The Lies Newspapers Tell Themselves About Their Traffic

from the that's-not-going-to-work-too-well... dept

We've already discussed how delusional it is to believe that 10 to 15% of online newspaper readers will suddenly convert to paying for online news content, but the numbers may be even worse than that. Jeff Sonderman points us to Alan Mutter discussing a report that suggests newspapers are vastly overcounting their online audiences:
In "nearly every market" included in a study of 118 newspapers of every size in every part of the country, Greg Harmon of Belden Interactive found that publishers on average report the number of unique visitors to their websites is 1.3 times larger than the population of their respective communities -- and fully 10 times greater than their print circulation.

Those numbers are not just moderately overstated. "They are magnificently incorrect," said Harmon
And that's a massive problem. If they're already expecting 10 to 15% of that population to pay, and it turns out that the real population is a lot smaller and a smaller percentage signs up to pay, the numbers that those in the industry are throwing around concerning paywalls are going to not just be bad, but they're going to be downright embarrassing.

On top of this, that same study noted that newspapers don't seem to realize how little of their actual traffic is from loyal visitors, which tend to only represent about 25% of the actual traffic. And, just because someone's a loyal visitor, it doesn't mean they'll pay. This leaves newspapers in a seriously bad spot when it comes to doing any sort of prediction on how a paywall will work:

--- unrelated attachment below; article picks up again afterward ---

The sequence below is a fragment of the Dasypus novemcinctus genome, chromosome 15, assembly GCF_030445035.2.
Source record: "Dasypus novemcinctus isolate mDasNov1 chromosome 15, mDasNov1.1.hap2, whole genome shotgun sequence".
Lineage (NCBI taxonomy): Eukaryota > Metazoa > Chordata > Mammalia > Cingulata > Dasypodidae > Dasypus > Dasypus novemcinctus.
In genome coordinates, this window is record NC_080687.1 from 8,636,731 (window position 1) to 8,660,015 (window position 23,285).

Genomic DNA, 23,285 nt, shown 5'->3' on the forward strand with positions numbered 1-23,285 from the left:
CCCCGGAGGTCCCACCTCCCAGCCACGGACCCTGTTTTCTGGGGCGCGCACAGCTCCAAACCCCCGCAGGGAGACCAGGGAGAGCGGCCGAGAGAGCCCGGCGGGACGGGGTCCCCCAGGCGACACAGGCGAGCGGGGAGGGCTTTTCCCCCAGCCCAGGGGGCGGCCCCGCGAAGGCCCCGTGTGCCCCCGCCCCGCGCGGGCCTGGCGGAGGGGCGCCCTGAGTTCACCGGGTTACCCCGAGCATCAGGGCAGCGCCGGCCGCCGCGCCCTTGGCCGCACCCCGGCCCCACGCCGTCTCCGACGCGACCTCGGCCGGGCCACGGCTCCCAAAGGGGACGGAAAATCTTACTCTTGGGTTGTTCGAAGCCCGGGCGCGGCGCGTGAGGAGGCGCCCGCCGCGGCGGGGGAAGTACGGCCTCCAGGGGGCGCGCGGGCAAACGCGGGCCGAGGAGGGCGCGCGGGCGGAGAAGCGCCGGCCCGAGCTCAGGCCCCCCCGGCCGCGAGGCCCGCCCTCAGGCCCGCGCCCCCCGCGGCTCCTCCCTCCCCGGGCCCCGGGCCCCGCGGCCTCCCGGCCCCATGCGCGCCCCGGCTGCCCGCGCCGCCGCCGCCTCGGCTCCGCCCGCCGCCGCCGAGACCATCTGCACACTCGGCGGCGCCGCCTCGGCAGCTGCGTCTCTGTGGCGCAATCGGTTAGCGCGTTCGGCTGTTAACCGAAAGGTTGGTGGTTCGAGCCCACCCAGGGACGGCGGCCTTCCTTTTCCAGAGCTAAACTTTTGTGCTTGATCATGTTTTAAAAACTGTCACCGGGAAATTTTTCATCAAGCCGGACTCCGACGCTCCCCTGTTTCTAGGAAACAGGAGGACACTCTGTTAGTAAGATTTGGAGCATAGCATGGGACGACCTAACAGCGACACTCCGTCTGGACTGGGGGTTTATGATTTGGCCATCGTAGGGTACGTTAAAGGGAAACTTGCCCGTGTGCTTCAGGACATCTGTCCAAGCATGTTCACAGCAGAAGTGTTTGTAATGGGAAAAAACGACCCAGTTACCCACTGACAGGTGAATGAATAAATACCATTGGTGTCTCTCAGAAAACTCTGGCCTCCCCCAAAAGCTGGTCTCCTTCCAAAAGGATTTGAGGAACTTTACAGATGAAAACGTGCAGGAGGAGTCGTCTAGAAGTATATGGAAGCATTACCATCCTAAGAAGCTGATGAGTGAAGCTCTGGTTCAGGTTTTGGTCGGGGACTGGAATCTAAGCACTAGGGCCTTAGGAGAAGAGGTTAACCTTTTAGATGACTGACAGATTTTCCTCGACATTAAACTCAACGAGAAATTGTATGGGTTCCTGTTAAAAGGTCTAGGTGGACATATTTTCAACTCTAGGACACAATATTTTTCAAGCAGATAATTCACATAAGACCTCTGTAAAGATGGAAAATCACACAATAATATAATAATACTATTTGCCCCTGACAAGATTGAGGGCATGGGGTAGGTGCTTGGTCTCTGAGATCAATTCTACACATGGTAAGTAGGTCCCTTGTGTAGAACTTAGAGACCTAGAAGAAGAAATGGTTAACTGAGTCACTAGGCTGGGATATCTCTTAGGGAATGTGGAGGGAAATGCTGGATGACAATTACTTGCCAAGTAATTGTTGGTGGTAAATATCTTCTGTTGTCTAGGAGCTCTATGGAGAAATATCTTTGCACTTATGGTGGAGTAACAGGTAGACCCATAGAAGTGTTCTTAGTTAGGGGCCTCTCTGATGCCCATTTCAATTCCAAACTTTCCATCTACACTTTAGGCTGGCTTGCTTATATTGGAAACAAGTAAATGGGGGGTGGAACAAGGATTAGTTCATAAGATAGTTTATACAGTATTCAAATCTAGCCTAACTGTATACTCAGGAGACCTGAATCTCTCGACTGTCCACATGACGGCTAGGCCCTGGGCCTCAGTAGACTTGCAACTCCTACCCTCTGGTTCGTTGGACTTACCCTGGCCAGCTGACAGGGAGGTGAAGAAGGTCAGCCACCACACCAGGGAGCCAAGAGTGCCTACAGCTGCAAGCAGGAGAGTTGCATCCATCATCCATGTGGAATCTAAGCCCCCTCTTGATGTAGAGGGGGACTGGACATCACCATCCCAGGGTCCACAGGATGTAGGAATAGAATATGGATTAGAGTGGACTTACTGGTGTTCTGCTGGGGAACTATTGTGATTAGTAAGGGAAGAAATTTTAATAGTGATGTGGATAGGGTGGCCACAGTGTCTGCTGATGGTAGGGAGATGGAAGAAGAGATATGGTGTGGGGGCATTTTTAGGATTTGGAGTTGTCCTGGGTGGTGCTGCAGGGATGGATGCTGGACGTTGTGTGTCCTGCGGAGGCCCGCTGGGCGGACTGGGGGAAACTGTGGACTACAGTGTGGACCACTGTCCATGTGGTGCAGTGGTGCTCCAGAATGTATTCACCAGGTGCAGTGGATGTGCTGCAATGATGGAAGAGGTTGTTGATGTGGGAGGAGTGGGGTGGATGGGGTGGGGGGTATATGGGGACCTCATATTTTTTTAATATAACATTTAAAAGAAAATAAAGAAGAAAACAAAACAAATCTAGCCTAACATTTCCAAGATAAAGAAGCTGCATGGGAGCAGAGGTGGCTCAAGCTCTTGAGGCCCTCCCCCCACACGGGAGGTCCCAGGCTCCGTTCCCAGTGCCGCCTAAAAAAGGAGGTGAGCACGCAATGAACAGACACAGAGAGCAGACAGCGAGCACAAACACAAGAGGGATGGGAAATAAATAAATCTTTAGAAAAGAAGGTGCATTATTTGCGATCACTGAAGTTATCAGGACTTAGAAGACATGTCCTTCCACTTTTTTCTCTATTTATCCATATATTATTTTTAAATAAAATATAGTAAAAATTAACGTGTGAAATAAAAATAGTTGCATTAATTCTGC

• You don't really know how many unique visitors you have.
  • You have to guess at the percentage of loyal visitors who will be amenable to paying for content.
  • You have to guess the price loyal visitors might pay.
  • You have to estimate not only how much web traffic you will lose but also how far your ad revenues will tumble in response to the almost certain decline in page views.
It's like watching a train wreck in motion. I'm hopeful that most newspaper execs actually have some inkling of this -- which is why we've heard mostly talk, and seen so little action, on paywalls.

Filed Under: newspapers, paywalls, traffic


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  1. icon
    PaulT (profile), 18 Sep 2009 @ 6:18am

    Hmmm... I'm not sure how the figures are necessarily incorrect just because they're larger than the local communities. I, for one, regularly click on links to newspapers in towns I've never heard of when they appear on aggregate sites or blogs I read. A website, by definition, has a reach much wider than the print edition does. That doesn't mean the unique visitor logs are wrong.

    Of course, that doesn't negate the main point - that such transient visitors are the least likely to pay for the core news content. The papers are certainly screwed if they try to force even a small proportion of visitors to pay for the current content, and even then they'll probably just cannibalise print subscribers rather than reaching new customers...

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